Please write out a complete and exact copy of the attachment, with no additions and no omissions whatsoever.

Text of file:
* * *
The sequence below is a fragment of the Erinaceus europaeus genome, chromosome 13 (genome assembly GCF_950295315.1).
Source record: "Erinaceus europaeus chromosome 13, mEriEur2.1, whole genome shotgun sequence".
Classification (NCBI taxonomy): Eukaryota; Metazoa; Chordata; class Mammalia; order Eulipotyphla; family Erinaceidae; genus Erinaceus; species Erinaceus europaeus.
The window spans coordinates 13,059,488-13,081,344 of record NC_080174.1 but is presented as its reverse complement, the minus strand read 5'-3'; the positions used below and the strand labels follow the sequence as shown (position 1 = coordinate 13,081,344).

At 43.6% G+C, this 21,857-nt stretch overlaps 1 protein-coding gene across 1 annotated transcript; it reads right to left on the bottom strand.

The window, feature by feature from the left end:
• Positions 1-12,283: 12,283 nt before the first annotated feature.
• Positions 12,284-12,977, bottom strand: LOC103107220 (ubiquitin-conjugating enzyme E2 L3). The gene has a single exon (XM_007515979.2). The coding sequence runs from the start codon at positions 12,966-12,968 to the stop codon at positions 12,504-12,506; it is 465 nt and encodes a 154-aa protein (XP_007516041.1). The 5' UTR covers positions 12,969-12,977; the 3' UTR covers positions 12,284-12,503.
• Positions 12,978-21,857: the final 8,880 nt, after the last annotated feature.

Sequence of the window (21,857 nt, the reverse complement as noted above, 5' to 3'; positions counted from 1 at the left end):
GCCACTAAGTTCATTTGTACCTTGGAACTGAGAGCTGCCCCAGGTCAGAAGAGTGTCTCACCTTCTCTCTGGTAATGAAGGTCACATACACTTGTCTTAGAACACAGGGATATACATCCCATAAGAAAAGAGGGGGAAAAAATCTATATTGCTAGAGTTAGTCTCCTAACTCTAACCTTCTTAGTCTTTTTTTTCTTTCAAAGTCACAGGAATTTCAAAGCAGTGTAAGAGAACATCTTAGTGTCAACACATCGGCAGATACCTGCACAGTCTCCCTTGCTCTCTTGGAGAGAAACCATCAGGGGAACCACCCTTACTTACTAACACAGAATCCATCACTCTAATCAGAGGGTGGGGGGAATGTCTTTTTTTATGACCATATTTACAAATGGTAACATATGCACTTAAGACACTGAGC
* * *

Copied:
The sequence below is a fragment of the Erinaceus europaeus genome, chromosome 13 (genome assembly GCF_950295315.1).
Source record: "Erinaceus europaeus chromosome 13, mEriEur2.1, whole genome shotgun sequence".
Classification (NCBI taxonomy): Eukaryota; Metazoa; Chordata; class Mammalia; order Eulipotyphla; family Erinaceidae; genus Erinaceus; species Erinaceus europaeus.
The window spans coordinates 13,059,488-13,081,344 of record NC_080174.1 but is presented as its reverse complement, the minus strand read 5'-3'; the positions used below and the strand labels follow the sequence as shown (position 1 = coordinate 13,081,344).

At 43.6% G+C, this 21,857-nt stretch overlaps 1 protein-coding gene across 1 annotated transcript; it reads right to left on the bottom strand.

The window, feature by feature from the left end:
• Positions 1-12,283: 12,283 nt before the first annotated feature.
• Positions 12,284-12,977, bottom strand: LOC103107220 (ubiquitin-conjugating enzyme E2 L3). The gene has a single exon (XM_007515979.2). The coding sequence runs from the start codon at positions 12,966-12,968 to the stop codon at positions 12,504-12,506; it is 465 nt and encodes a 154-aa protein (XP_007516041.1). The 5' UTR covers positions 12,969-12,977; the 3' UTR covers positions 12,284-12,503.
• Positions 12,978-21,857: the final 8,880 nt, after the last annotated feature.

Sequence of the window (21,857 nt, the reverse complement as noted above, 5' to 3'; positions counted from 1 at the left end):
GCCACTAAGTTCATTTGTACCTTGGAACTGAGAGCTGCCCCAGGTCAGAAGAGTGTCTCACCTTCTCTCTGGTAATGAAGGTCACATACACTTGTCTTAGAACACAGGGATATACATCCCATAAGAAAAGAGGGGGAAAAAATCTATATTGCTAGAGTTAGTCTCCTAACTCTAACCTTCTTAGTCTTTTTTTTCTTTCAAAGTCACAGGAATTTCAAAGCAGTGTAAGAGAACATCTTAGTGTCAACACATCGGCAGATACCTGCACAGTCTCCCTTGCTCTCTTGGAGAGAAACCATCAGGGGAACCACCCTTACTTACTAACACAGAATCCATCACTCTAATCAGAGGGTGGGGGGAATGTCTTTTTTTATGACCATATTTACAAATGGTAACATATGCACTTAAGACACTGAGC